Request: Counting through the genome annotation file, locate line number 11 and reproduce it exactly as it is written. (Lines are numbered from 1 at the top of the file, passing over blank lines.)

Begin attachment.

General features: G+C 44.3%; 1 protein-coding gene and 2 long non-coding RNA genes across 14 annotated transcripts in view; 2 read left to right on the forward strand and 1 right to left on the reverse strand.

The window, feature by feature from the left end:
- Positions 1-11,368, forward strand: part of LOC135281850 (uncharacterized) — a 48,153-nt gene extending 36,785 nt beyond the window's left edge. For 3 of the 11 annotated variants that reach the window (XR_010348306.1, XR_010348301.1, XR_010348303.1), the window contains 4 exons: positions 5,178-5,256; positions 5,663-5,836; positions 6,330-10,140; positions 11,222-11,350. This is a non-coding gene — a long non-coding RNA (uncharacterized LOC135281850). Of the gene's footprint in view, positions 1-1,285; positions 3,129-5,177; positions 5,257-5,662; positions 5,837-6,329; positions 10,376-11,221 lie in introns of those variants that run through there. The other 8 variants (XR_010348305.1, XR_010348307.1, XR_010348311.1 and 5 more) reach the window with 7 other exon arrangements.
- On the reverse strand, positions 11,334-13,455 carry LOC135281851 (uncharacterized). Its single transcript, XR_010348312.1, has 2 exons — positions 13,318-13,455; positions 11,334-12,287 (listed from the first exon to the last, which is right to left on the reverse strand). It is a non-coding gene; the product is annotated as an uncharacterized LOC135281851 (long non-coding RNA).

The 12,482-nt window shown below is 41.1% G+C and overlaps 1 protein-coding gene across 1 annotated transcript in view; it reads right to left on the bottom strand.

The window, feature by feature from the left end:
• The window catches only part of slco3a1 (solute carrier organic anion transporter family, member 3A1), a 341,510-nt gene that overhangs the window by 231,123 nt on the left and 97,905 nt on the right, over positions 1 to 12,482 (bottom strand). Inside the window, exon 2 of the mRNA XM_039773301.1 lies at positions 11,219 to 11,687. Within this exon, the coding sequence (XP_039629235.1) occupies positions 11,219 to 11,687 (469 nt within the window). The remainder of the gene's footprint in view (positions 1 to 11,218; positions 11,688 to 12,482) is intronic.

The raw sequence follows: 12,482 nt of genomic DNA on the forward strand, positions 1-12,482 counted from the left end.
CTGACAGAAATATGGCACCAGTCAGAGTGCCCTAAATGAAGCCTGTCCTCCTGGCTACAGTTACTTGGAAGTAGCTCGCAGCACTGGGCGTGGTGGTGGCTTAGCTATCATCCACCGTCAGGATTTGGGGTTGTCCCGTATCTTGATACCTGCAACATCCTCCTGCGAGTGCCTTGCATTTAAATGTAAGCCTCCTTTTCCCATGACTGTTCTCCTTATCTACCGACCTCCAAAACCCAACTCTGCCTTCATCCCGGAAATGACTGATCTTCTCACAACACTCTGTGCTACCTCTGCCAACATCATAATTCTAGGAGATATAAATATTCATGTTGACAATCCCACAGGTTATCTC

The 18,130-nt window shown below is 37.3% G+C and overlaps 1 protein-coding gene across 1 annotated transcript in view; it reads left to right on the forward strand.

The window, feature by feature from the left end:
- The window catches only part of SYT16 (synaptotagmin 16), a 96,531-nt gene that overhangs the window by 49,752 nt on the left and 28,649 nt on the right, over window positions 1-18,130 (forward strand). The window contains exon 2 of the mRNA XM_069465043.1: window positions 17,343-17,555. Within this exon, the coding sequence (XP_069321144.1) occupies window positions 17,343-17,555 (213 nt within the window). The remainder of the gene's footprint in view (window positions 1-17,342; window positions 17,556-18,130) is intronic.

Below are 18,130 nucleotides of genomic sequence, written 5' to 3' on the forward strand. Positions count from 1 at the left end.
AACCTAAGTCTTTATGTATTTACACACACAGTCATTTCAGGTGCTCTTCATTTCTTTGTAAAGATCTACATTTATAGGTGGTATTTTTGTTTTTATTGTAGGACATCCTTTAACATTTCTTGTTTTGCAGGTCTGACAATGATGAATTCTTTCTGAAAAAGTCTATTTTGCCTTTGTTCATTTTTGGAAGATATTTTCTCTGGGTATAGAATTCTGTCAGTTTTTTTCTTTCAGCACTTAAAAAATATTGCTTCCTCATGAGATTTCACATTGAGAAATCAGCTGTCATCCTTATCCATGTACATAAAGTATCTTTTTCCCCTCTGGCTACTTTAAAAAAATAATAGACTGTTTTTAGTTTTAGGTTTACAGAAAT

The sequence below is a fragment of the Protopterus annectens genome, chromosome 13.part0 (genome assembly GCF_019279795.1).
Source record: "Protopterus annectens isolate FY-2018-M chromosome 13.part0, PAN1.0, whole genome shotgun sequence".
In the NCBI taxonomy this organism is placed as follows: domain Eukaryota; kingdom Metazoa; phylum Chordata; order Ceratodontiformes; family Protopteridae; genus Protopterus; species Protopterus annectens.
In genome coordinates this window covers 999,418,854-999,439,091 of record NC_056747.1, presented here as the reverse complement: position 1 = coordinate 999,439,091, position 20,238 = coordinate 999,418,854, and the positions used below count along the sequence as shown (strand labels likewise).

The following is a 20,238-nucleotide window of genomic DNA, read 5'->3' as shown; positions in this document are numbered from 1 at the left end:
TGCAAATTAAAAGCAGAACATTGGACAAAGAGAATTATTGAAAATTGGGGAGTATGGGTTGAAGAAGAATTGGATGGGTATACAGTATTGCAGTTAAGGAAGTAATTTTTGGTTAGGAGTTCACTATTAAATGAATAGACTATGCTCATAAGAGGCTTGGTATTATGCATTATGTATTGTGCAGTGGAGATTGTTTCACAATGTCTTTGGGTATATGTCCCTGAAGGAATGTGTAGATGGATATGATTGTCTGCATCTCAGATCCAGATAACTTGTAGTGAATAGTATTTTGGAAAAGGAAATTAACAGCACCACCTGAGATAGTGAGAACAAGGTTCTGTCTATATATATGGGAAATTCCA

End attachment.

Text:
The window, feature by feature from the left end: